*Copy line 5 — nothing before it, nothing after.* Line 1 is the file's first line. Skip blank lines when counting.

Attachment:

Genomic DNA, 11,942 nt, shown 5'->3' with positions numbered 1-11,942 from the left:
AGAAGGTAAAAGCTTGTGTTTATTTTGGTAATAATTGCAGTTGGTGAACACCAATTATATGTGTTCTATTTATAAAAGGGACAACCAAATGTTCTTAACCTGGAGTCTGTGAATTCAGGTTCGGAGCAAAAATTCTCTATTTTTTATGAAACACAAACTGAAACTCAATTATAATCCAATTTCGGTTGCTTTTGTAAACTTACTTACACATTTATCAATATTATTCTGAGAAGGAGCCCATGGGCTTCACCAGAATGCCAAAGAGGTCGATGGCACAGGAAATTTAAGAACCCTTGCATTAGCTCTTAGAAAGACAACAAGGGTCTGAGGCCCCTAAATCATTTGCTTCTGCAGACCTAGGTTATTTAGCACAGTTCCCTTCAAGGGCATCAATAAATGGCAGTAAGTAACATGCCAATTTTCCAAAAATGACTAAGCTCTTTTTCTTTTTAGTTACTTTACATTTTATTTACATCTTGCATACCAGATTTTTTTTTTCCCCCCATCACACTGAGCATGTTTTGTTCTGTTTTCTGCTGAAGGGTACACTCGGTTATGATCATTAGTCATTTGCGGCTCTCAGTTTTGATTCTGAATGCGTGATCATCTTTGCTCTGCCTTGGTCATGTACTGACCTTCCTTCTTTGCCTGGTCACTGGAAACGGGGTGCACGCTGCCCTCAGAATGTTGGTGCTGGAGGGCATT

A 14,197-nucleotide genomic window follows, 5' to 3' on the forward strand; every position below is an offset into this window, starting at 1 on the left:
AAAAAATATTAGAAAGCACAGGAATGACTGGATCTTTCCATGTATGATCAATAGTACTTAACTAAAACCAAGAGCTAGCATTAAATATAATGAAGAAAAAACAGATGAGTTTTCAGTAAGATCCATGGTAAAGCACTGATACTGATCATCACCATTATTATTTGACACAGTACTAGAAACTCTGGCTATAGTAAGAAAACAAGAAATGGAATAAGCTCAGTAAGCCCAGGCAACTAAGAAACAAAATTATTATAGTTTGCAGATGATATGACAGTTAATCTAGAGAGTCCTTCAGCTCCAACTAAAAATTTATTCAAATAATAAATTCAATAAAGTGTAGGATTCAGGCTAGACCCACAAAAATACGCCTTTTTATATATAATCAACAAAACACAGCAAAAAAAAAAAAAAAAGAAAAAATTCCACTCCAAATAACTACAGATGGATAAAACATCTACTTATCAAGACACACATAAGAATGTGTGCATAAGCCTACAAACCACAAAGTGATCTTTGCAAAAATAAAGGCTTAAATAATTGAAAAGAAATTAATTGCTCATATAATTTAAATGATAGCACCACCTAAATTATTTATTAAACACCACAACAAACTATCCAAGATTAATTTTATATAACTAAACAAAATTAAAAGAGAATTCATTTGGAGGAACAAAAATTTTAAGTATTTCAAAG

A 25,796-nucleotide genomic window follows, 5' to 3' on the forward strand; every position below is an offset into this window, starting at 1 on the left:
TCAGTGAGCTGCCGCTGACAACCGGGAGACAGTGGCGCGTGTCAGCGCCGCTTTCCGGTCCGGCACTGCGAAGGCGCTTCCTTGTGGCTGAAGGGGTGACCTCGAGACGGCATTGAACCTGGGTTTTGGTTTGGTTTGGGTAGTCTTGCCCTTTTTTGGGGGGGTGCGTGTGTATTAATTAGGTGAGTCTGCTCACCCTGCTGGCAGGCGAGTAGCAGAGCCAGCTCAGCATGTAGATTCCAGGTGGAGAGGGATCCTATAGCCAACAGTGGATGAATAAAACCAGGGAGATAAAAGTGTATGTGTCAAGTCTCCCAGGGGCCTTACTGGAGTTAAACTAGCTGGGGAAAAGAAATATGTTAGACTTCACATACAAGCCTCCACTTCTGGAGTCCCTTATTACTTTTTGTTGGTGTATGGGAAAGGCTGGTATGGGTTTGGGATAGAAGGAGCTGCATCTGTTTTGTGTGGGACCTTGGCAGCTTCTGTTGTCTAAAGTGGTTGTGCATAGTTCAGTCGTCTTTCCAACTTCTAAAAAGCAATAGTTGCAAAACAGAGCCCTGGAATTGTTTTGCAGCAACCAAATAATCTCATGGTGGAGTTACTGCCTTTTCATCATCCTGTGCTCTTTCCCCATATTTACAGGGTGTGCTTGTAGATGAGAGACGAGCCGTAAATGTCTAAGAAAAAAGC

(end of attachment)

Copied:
A 25,796-nucleotide genomic window follows, 5' to 3' on the forward strand; every position below is an offset into this window, starting at 1 on the left: